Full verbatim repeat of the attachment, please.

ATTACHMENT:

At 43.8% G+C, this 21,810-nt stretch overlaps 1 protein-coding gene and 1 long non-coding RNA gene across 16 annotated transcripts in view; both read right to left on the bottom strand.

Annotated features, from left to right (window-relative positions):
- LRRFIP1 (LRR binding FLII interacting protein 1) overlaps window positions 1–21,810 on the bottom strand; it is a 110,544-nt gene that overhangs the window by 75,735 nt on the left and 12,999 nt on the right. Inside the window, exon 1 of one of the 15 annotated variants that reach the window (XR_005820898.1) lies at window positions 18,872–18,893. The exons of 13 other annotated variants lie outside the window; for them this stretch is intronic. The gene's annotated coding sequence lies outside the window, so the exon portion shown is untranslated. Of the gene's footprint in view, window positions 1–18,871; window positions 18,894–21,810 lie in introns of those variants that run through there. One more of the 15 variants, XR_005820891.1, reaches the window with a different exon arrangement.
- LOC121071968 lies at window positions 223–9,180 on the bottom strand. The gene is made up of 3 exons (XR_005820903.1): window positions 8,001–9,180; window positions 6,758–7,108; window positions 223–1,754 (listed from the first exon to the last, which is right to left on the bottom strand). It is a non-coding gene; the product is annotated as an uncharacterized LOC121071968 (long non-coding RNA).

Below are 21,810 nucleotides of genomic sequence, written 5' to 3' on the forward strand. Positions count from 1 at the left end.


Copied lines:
At 43.8% G+C, this 21,810-nt stretch overlaps 1 protein-coding gene and 1 long non-coding RNA gene across 16 annotated transcripts in view; both read right to left on the bottom strand.

Annotated features, from left to right (window-relative positions):
- LRRFIP1 (LRR binding FLII interacting protein 1) overlaps window positions 1–21,810 on the bottom strand; it is a 110,544-nt gene that overhangs the window by 75,735 nt on the left and 12,999 nt on the right. Inside the window, exon 1 of one of the 15 annotated variants that reach the window (XR_005820898.1) lies at window positions 18,872–18,893. The exons of 13 other annotated variants lie outside the window; for them this stretch is intronic. The gene's annotated coding sequence lies outside the window, so the exon portion shown is untranslated. Of the gene's footprint in view, window positions 1–18,871; window positions 18,894–21,810 lie in introns of those variants that run through there. One more of the 15 variants, XR_005820891.1, reaches the window with a different exon arrangement.
- LOC121071968 lies at window positions 223–9,180 on the bottom strand. The gene is made up of 3 exons (XR_005820903.1): window positions 8,001–9,180; window positions 6,758–7,108; window positions 223–1,754 (listed from the first exon to the last, which is right to left on the bottom strand). It is a non-coding gene; the product is annotated as an uncharacterized LOC121071968 (long non-coding RNA).

Below are 21,810 nucleotides of genomic sequence, written 5' to 3' on the forward strand. Positions count from 1 at the left end.